Historic California Posts, Camps, Stations and Airfields
Naval Auxiliary Air Station, Vernalis
(Naval Auxiliary Air Facility, Vernalis; Vernalis Geophysics Annex)
Naval Auxiliary Air Station, Vernalis by M.L. Shettle, Jr.
In late 1942, the Navy started work on two auxiliary stations in the San Joaquin Valley near the small and isolated communities of Vernalis and Crows Landing. At Vernalis, 16 miles west of Modesto, 700 acres were purchased for $33,300 to build a base to support two multi-engine patrol squadrons. The Navy commissioned NAAF Vernalis on June 8, 1943, as an auxiliary of Alameda with one 4,000 x 500-ft. tarmac runway.

In November, a project began to extend the existing runway to 7000 ft., as well as add buildings and gasoline storage capacity. In the meantime, Vernalis's designation changed to an NAAS. During this time, VB-148 and VB-150 were aboard. In the spring of 1944, the Navy realized that Crows Landing, 18 miles to the southeast with concrete runways, would be better suited for the heavier multiengined types. The two stations swapped missions. Thereafter, Vernalis hosted carrier squadrons. With the arrival of carrier units, Vernalis added a 160 acre dive bombing range and commissioned CASU 63 in support. Due to the limited crosswind landing capability of Navy carrier aircraft, $240,000 was spent on the addition of a 4000 x 150-ft. crosswind runway. Further improvements included $16,000 in permanent runway lighting and a Seabee installed catapult and arresting gear. At a strafing range on the Diablo Mountain Range to the west, a silhouette of a submarine was painted on rocks for strafing practice.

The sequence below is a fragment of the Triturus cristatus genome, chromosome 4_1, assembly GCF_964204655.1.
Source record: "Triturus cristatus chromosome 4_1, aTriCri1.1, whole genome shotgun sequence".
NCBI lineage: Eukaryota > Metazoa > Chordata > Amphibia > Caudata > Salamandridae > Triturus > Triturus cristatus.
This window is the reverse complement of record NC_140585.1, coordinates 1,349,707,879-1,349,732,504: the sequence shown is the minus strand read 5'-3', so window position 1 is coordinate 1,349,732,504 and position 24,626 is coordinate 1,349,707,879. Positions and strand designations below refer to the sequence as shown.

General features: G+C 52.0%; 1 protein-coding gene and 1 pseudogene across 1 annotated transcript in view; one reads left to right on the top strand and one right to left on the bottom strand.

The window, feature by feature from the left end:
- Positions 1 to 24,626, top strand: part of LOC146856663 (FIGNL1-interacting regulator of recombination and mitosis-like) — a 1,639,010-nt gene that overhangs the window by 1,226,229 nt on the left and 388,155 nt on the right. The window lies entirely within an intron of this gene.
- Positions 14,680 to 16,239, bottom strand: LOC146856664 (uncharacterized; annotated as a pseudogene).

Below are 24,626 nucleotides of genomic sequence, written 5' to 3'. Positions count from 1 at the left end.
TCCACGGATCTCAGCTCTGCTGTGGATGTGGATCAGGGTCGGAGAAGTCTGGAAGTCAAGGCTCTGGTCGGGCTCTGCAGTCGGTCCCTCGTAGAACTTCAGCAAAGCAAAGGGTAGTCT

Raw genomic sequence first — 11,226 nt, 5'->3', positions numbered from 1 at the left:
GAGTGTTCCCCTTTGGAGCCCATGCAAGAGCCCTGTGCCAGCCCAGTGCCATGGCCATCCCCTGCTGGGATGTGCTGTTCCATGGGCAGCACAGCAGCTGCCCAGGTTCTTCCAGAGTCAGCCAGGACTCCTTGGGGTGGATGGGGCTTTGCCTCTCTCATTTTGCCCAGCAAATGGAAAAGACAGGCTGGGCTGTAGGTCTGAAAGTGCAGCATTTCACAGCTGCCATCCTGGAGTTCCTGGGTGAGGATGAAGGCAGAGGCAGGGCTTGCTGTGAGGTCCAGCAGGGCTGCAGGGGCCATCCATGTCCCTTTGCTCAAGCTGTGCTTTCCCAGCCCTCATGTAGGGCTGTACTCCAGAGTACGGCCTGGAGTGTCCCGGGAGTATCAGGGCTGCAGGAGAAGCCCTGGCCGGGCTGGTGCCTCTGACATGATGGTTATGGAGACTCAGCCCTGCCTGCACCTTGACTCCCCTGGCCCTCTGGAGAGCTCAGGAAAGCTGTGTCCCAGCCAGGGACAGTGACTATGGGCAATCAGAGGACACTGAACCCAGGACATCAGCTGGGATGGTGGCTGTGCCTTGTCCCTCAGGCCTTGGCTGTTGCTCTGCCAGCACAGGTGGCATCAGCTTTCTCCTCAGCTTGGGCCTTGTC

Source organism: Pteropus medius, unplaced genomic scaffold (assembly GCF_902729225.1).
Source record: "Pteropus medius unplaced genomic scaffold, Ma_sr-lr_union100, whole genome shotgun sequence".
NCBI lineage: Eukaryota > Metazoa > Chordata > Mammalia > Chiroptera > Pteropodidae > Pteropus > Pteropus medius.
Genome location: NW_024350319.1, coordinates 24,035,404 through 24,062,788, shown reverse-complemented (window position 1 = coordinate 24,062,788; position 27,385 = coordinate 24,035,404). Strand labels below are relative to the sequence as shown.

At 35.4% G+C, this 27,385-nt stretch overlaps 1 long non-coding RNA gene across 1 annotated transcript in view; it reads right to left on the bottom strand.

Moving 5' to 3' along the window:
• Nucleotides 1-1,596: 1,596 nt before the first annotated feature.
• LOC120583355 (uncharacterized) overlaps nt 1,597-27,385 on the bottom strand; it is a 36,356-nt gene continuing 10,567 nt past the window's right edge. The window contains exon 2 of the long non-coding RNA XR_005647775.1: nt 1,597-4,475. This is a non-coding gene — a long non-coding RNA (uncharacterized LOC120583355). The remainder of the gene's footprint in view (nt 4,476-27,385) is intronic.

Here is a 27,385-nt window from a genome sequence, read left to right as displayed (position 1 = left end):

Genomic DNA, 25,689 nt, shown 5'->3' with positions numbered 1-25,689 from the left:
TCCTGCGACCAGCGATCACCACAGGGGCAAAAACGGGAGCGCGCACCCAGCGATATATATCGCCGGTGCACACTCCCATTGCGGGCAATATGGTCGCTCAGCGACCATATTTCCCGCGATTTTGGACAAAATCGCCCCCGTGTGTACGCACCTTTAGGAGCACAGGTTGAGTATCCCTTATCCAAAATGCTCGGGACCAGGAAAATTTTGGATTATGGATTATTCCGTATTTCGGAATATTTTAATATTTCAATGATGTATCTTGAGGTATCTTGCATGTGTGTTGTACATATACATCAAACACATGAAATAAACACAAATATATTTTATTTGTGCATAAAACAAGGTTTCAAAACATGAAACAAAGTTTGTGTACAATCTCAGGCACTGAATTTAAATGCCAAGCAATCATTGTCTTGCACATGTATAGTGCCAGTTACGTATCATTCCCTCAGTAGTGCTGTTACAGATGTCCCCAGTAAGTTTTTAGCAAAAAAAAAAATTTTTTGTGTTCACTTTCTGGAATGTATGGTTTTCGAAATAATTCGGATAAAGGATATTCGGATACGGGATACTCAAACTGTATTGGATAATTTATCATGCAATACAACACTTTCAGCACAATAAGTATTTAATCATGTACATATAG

Vernalis proper consisted of a single country store that also served as a Post Office. One local resident remembers that a visitor once walked out of the store and asked: "How do you get out of town?" -- the supreme insult! To keep the sailors entertained, Vernalis ran a liberty bus service to Modesto. German POWs arrived late in the war, constructed an Olympic-sized swimming pool, and worked on local farms. The base had a quarter-mile field track and an ice hockey team that played in Modesto.